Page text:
Warriors

Presented By montepoole
Warriors

SACRAMENTO -- The signing of Kevin Durant two summers ago was a mild surprise. The signing of JaVale McGee two months after Durant was more of a surprise. The signing of Nick Young last summer was a puzzler.

The Warriors on Monday exponentially outdid all three of those moves combined.

They reached an agreement with free-agent center DeMarcus Cousins.

Boogie Cousins, formerly of the Sacramento Kings and New Orleans Pelicans, the All-Star that has appeared in zero playoff games in an eight-year career, is partnering with the back-to-back NBA champions.

This pushes LeBron James and the manic agitation involving the Lakers completely off the front page.

Boogie to the Warriors makes sense on so many levels.

It makes zero sense on least as many levels.

The news, first reported by Yahoo Sports, sent shock waves through the NBA. Cousins, who averaged about $15 million in salary over the past three seasons, was thought to be seeking a contract worth much more than the $5.34 million taxpayer mid-level exception available to the Warriors. Most speculation had him headed to the Lakers, where he would join LeBron James in reviving that franchise. Cousins is recovering from an Achilles tendon rupture that could sideline him for the first several months of the regular season.

Cousins typically plays with measured deliberation, mostly in first and second gear, a style of play unlikely to change in the wake of such a serious injury. He’s a throwback center, a fading breed, walking over to a team that much prefers to run.

 

They are the Warriors and they have cultivated an image of welcoming wholesomeness around the firebrand ways of Draymond Green.

And he is Boogie, as emotionally volatile as any player in the NBA, a man whose fits of belligerence have gone so far as to land upon members of the media.

This move is, for the Warriors, like inviting a bear into the mansion.

But, maybe, this bear is ready to behave. Perhaps the most offensively talented, defensively challenged center in the league, maybe Cousins, who turns 28 in August, sees this is an opportunity to rehabilitate an image that, with his assistance, has been grotesquely distorted.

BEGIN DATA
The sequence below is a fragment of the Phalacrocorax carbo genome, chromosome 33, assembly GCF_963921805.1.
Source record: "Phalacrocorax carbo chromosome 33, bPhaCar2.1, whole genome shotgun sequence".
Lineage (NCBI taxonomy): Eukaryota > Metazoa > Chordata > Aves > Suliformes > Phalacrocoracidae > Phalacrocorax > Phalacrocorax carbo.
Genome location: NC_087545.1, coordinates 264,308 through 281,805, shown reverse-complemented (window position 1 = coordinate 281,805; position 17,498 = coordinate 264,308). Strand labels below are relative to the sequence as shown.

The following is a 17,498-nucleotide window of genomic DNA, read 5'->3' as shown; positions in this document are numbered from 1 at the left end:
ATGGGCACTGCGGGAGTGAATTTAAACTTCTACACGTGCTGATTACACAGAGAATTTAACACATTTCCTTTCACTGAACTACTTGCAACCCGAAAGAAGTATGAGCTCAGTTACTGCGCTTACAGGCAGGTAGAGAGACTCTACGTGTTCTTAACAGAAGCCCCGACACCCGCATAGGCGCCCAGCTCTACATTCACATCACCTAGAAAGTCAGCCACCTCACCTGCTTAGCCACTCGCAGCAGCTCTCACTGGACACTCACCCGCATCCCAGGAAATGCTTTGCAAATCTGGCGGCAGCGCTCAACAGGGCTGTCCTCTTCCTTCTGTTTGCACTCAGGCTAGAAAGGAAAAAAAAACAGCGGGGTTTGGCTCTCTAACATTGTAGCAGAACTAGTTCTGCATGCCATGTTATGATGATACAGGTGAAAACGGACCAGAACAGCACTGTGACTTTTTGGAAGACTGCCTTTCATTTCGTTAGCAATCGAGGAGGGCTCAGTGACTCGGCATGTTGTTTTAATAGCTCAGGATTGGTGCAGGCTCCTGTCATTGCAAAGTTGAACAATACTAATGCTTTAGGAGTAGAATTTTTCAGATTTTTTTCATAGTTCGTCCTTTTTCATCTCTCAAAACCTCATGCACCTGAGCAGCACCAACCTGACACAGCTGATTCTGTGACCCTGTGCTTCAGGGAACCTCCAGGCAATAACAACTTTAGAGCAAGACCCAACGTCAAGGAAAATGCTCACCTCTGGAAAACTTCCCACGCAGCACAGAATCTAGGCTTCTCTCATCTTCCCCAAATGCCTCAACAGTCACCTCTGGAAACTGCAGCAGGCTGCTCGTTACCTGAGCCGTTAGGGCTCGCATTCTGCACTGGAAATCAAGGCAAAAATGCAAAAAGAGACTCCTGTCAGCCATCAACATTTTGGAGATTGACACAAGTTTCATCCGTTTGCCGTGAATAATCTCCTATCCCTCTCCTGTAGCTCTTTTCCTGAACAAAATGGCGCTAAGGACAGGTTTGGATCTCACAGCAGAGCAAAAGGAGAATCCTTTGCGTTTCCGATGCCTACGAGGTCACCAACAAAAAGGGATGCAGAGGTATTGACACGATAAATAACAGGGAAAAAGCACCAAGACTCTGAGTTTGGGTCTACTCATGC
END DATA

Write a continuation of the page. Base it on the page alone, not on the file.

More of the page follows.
Cousins couldn’t get within 80 miles of the Warriors unless CEO Joe Lacob was ready to add to his collection of talent, president/general manager Bob Myers was willing bet on his judgment and coach Steve Kerr had appropriate trust in his staff and culture.

Moreover, Cousins wouldn’t be coming to the Warriors unless the All-Stars were rolling out a welcome mat. Kevin Durant, Draymond Green and Klay Thompson were Team USA teammates with Cousins in the 2016 Olympics. Durant on Saturday night agreed to a money-saving deal that fairly prodded the Warriors to spend their midlevel exception. Stephen Curry, the leader and moderating centerpiece of the Warriors, tweeted his approval within an hour of the news.

The Warriors needed a veteran center and no one on the market brings more gifts than Cousins. He can get a bucket on the block, shoot the three and whistle a pass through a donut without leaving a crumb.

The Warriors under Lacob always have been willing to bet, first on their grand aspirations and now on their healthy, cutting-edge environment. This, though, is their riskiest move yet, a one-year experiment on a player whose past has more red flags than a dead con man’s rap sheet.

If it works, the Warriors have five All-Stars, blast through the 60-win barrier and approach 70. They match if not exceed their 16-1 postseason of 2017. Boogie sails through image rehab and gets a ring.

If it doesn’t work, no one will have to look too far to see why.